Cheese cakes of the world. Good info to know with Shavuot starting tonight, but also, just good information to have on hand at any time. [Kosher Eye]
Thanks to “The Avengers,” shwarma is the “it” food of the moment in LA. [Eatocracy]
Smithsonian Magazine’s June issue is dedicated to food. With pieces by Ruth Reichl, Mimi Sheraton and Corby Kummer, we can’t wait to bite into it. [Fork in the Road]
Dragan Jankovic, a slim bespectacled man with a quick smile and thinning hair, is the living local repository of Jewish heritage in Pirot, an ancient market town in southeastern Serbia whose Jewish community was wiped out in the Holocaust. A photo-journalist who long worked for a local newspaper, Jankovic is a devout Christian, but became fascinated with Jewish history and culture as a student in Belgrade more than two decades ago. He made friends there at the Jewish Historical Museum, and since returning to Pirot he has spent years collecting material and memories about Jewish history in his hometown.
Dragan was our guide when I spent a day in Pirot during Passover as part of a fact-finding team examining the state of Jewish heritage sites in southern Serbia. “Ah, Passover,” he said. “Matzo! I tasted it once, 20 years ago, in Belgrade — someone from the Jewish Museum gave it to me, and I’ve never forgotten!” He smiled — wistfully, I thought — at the memory.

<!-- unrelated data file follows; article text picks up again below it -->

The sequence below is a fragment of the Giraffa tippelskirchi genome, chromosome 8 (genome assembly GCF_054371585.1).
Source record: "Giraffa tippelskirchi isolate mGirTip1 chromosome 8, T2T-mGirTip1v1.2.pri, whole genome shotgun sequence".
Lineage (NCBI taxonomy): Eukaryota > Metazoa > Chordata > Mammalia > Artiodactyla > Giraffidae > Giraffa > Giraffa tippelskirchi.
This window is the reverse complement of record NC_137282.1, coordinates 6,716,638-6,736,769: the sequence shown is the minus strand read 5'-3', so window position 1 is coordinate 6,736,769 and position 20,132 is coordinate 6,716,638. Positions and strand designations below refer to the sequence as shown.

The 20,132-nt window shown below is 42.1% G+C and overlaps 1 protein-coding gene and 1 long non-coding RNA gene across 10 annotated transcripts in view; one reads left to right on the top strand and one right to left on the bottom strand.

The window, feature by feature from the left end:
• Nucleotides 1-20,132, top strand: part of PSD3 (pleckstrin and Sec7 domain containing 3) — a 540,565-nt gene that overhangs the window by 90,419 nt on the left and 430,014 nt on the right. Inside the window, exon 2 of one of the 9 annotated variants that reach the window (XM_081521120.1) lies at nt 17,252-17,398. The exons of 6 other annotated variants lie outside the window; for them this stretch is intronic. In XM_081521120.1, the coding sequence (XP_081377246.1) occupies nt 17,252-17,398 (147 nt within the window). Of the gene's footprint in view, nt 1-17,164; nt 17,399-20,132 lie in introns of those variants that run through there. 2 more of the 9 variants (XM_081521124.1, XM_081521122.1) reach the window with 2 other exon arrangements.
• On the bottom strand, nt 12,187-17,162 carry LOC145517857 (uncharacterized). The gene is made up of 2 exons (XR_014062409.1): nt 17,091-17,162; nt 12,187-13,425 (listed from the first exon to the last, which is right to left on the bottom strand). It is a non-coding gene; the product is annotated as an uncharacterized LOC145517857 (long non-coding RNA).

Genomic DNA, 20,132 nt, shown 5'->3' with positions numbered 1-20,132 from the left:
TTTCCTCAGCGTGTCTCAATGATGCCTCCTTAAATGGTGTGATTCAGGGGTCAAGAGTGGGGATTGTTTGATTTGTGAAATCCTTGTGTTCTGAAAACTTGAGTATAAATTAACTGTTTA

Clare Burson does not seem the least bit tired of talking about cheese. Which is a bit strange, considering how much attention one notable possession of hers — a 117-year-old wedge of cheese-turned-family heirloom passed down from her great-grandfather — has garnered (including but not limited to a story in the New Yorker. The singer songwriter is so passionate about food, particularly as a lens through which to understand her family’s history, that she hosted a food and music pairing event as the release party for her latest record, Silver and Ash (Rounder Records, 2010).
A sparsely beautiful narrative work, the album, traces Burson’s maternal grandmother’s escape from Germany in 1938. The event, which was co-hosted by history-focused gastronomist Sarah Lohman, featured four courses. Each was inspired by a different stop on Burson’s family’s journey from Germany in the ‘30’s to present-day Brooklyn. Guests dined while Burson performed the deeply moving song cycle with her guitar at the front of the room.
Listen to a sample from Silver and Ash:
“Goats are the Jews of the animal kingdom,” Aitan Mizrahi told a group at the Hazon Food Conference on Friday morning. The workshop participants, gathered in the warm, cream-scented air of a small industrial kitchen at the Isabella Freedman Jewish Retreat Center, immediately picked up on the tongue-in-cheek theme: They wander, they are intelligent, and they are stiff-necked, they said. And, Mizrahi pointed out, “They enjoy to be in a minyan and they also enjoy to go off on their own and shmooze.”
So the gentle and friendly milk-producers make a perfect fit for Freedman, an eco-conscious retreat space in the Berkshires.
During the session, Mizrahi described how the annex of the center’s staff housing where farming fellows make fermented delicacies, called the Cultural Center, turns goat milk into cheese and “goatgurt.” offering samples and sprinkling his presentation with biblical references. He and Adamah fellows Mònica Gomeryand Rachel Freyja Bedick also explained how the participants could turn their own kitchens into cultural hot spots.